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Nobunaga's Ambition

Nobunaga's Ambition

Nobunaga's Ambition

Nobunaga's Ambition is a series of turn-based grand strategy role-playing simulation video games. One of the first games in its genre, it was first released in March 1983 by the Japanese video game developer Koei.

Games in the franchise have been released on a variety of gaming platforms, including the Nintendo Entertainment System, Game Boy, Mega Drive, 3DO Interactive Multiplayer, Super Nintendo Entertainment System, PlayStation, Sega Saturn, PlayStation 2, Virtual Console, PlayStation 3, Xbox 360, and the Wii. The title was also released for Macintosh as well as Amiga and computers with DOS-compatibility.

Nobunaga's Ambition Plot

Nobunaga's Ambition takes place during the Sengoku period of feudal Japan. As the title suggests, the player is tasked with achieving the ultimate goal of warlord Oda Nobunaga: the conquest and unification of Japan. Selecting Oda Nobunaga is optional, however, as the player is also able to choose from a variety of other regional daimyos of the time.

Nobunaga's Ambition Gameplay

The player may choose from four campaign scenarios, including "Battle for the East" (beginning in 1560), "Daimyo Power Struggles" (1560), "Ambition Untamed" (1571), and "Road Towards Unification" (1582). In each scenario, the player must allocate resources to raise a capable military force, provide a productive economy to support both military and civilian expansion, and support the peasants in order to sustain their respect and loyalty. Gameplay is taken in turns, with each turn in the map view corresponding to a season, and each turn during battle corresponding to a day. The player may achieve victory through numerous means, among which are forcing the enemy to retreat, destroying the enemy command unit, outlasting an invading force, or prolonging battle until the opposing force has exhausted its supplies.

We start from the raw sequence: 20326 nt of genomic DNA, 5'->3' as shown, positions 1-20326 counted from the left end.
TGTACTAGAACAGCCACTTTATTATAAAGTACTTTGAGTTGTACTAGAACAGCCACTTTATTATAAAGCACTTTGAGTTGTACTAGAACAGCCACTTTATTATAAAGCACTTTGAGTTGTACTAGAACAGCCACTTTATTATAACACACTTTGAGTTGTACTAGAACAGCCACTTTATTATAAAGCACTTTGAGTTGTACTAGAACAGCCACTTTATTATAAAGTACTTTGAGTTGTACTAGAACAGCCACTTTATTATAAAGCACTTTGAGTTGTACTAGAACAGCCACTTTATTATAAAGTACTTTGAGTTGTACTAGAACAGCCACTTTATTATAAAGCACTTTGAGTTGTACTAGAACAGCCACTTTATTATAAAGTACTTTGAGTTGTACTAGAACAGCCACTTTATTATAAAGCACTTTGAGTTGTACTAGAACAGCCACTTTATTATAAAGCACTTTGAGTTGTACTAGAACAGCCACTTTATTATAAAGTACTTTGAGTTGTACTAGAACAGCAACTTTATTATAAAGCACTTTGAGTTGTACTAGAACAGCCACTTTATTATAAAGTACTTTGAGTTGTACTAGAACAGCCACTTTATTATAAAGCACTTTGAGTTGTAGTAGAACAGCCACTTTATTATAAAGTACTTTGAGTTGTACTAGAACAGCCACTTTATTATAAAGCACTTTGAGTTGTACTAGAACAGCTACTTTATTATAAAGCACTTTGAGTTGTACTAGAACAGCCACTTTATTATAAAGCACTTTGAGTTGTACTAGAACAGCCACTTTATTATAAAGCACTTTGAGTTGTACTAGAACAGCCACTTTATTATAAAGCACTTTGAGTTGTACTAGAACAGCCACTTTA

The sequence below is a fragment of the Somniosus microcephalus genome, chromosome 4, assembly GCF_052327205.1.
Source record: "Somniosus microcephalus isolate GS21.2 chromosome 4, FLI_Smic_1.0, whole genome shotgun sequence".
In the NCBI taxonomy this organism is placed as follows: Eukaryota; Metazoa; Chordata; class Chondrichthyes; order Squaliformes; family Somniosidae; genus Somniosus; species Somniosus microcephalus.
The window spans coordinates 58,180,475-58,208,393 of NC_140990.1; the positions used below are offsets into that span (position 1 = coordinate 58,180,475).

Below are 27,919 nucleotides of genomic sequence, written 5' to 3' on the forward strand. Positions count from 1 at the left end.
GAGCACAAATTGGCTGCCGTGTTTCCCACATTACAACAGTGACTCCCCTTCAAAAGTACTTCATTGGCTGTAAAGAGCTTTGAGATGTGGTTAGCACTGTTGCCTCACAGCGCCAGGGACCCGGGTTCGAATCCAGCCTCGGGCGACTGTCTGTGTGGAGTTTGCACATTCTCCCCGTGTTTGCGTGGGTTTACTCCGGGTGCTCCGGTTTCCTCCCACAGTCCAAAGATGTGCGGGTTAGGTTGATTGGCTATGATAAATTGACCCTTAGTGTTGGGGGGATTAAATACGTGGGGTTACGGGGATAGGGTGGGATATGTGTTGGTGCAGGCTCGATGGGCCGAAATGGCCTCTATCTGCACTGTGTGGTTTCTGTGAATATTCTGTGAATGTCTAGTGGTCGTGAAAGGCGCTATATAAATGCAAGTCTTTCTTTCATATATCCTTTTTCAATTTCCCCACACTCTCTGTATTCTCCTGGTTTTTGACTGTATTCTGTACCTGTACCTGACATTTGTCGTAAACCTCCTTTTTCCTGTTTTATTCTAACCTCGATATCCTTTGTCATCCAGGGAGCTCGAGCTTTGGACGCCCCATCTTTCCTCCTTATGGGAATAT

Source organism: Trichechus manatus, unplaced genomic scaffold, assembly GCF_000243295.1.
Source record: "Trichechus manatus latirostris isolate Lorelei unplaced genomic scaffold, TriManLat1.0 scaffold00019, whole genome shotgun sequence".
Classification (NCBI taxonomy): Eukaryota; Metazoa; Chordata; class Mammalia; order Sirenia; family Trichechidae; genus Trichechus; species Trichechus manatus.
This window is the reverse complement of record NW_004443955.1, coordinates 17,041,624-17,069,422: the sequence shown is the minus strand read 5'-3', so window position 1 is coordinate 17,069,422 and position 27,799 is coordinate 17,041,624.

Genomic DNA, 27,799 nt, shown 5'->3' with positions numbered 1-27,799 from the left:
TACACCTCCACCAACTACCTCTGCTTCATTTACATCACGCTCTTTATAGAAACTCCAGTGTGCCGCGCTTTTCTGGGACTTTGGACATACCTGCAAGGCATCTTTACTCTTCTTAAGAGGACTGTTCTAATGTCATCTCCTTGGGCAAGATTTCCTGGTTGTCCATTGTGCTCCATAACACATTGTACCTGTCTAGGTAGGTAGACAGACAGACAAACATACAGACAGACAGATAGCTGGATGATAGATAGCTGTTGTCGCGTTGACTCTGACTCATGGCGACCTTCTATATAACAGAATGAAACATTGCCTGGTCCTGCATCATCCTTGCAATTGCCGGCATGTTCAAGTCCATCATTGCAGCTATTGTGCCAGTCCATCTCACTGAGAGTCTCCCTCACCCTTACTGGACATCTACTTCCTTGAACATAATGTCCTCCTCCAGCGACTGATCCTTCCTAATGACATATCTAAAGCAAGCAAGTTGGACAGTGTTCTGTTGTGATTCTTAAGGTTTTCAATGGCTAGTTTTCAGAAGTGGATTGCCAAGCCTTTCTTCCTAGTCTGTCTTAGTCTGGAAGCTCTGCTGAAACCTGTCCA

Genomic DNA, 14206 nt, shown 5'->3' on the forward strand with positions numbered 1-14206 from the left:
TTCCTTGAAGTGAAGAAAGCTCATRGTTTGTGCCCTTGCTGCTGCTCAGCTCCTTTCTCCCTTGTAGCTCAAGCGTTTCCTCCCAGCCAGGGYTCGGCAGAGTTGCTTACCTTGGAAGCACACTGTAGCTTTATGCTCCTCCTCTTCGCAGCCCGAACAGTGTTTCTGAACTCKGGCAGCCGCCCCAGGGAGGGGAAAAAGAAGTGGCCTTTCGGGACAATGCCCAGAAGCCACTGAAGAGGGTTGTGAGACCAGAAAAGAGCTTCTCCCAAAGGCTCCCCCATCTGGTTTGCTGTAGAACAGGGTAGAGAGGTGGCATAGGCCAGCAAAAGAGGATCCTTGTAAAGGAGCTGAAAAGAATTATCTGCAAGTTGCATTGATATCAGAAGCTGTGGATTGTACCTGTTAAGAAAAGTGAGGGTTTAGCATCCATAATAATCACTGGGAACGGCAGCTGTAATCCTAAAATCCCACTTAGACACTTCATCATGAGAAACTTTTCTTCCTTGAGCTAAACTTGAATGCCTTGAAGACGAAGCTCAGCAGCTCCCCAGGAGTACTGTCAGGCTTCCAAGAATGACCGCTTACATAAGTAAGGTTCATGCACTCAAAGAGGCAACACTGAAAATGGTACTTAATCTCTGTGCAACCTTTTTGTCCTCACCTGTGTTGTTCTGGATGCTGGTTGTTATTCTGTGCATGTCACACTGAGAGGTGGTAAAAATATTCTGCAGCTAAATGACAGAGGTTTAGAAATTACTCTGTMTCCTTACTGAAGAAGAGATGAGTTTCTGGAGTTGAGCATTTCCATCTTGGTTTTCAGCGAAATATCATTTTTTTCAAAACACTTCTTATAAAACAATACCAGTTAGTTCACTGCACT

The player can make many choices during the campaign, such as, according to Evan Brooks of Computer Gaming World: "One may transfer soldiers between fiefs, go to war, increase taxes (which causes a decrease in peasant loyalty which may lead to rebellion), transfer rice or gold to another fief, raise the level of flood control (which decreases productivity), make a non-aggression pact or arrange a marriage, cultivate (which increases productivity, but decreases peasant loyalty), use a merchant (to buy/sell rice, borrow funds, or purchase weapons), recruit for the military (soldiers or ninja), train the army (which increases fighting efficiency), spy on a rival, expand a town (which increases taxes collected, but decreases peasant loyalty), give food/rice to peasants/soldiers (to raise morale), steal peasants from rival daimyos, allocate military strength, recuperate (even a daimyo can get sick), turn over a controlled fief to the computer for administration, or pass a turn (hint: when one has no idea of what to do, train the troops.)"

Reception
The Nobunaga's Ambition series has garnered several awards over the years. According to Koei's website, various releases in the series have won Log-In magazine's "BHS Prize", the "Minister of Post & Telecommunications Prize", Nikkei BP's 12th, 13th, and 14th annual "Best PC Software" awards, and CD-ROM Fan's "Fan of the Year 2001 Grand Prize".

In North America, where it was released five years after its Japanese release, critical reception was also positive. The game was positively reviewed by Computer Gaming World, where reviewer Evan Brooks gave it four stars out of five. He introduced the game as "a detailed economic / diplomatic / political / military simulation of the unification of Japan in the Sixteenth Century." He praised the graphics for being "among the best that this reviewer has ever seen for the IBM" and the 5x10 hex map battles, and noted that it used role-playing game elements, including assigning various statistics to a selected persona, a time system where each turn represents a year, as the daimyo ages and eventually dies of old age, and a multiplayer option. He stated that he "thoroughly enjoyed Nobunaga's Ambition", concluded with a "Highly Recommended" rating, Compute! similarly praised the IBM PC version, calling it "one of the best strategic war games ever designed for a personal computer" and citing the game play, user interface, and documentation.

Fan reception has also been positive, with GameSpot's users rating the original Nobunaga's Ambition an overall score of 8.8 of 10.


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